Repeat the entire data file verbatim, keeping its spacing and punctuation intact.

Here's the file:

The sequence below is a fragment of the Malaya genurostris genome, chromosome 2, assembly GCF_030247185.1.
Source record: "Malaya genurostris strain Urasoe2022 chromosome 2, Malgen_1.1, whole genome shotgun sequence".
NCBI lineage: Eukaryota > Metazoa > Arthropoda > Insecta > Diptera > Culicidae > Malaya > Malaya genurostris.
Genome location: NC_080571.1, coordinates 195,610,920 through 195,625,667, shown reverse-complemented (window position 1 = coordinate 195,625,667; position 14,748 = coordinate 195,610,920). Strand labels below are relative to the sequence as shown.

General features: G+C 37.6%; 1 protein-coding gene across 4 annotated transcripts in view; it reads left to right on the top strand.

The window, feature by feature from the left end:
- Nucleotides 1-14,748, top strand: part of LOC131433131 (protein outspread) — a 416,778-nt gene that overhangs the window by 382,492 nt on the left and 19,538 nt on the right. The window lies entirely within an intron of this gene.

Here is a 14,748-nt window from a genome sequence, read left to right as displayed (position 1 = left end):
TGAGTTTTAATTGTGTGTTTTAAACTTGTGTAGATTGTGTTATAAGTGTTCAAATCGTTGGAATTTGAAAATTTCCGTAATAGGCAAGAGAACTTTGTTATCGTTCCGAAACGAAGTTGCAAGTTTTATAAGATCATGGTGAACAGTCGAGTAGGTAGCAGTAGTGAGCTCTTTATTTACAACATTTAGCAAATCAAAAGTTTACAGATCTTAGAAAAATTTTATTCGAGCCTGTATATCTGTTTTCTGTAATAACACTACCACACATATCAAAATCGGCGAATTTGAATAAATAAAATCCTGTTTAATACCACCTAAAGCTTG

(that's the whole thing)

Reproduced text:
The sequence below is a fragment of the Malaya genurostris genome, chromosome 2, assembly GCF_030247185.1.
Source record: "Malaya genurostris strain Urasoe2022 chromosome 2, Malgen_1.1, whole genome shotgun sequence".
NCBI lineage: Eukaryota > Metazoa > Arthropoda > Insecta > Diptera > Culicidae > Malaya > Malaya genurostris.
Genome location: NC_080571.1, coordinates 195,610,920 through 195,625,667, shown reverse-complemented (window position 1 = coordinate 195,625,667; position 14,748 = coordinate 195,610,920). Strand labels below are relative to the sequence as shown.

General features: G+C 37.6%; 1 protein-coding gene across 4 annotated transcripts in view; it reads left to right on the top strand.

The window, feature by feature from the left end:
- Nucleotides 1-14,748, top strand: part of LOC131433131 (protein outspread) — a 416,778-nt gene that overhangs the window by 382,492 nt on the left and 19,538 nt on the right. The window lies entirely within an intron of this gene.

Here is a 14,748-nt window from a genome sequence, read left to right as displayed (position 1 = left end):
TGAGTTTTAATTGTGTGTTTTAAACTTGTGTAGATTGTGTTATAAGTGTTCAAATCGTTGGAATTTGAAAATTTCCGTAATAGGCAAGAGAACTTTGTTATCGTTCCGAAACGAAGTTGCAAGTTTTATAAGATCATGGTGAACAGTCGAGTAGGTAGCAGTAGTGAGCTCTTTATTTACAACATTTAGCAAATCAAAAGTTTACAGATCTTAGAAAAATTTTATTCGAGCCTGTATATCTGTTTTCTGTAATAACACTACCACACATATCAAAATCGGCGAATTTGAATAAATAAAATCCTGTTTAATACCACCTAAAGCTTG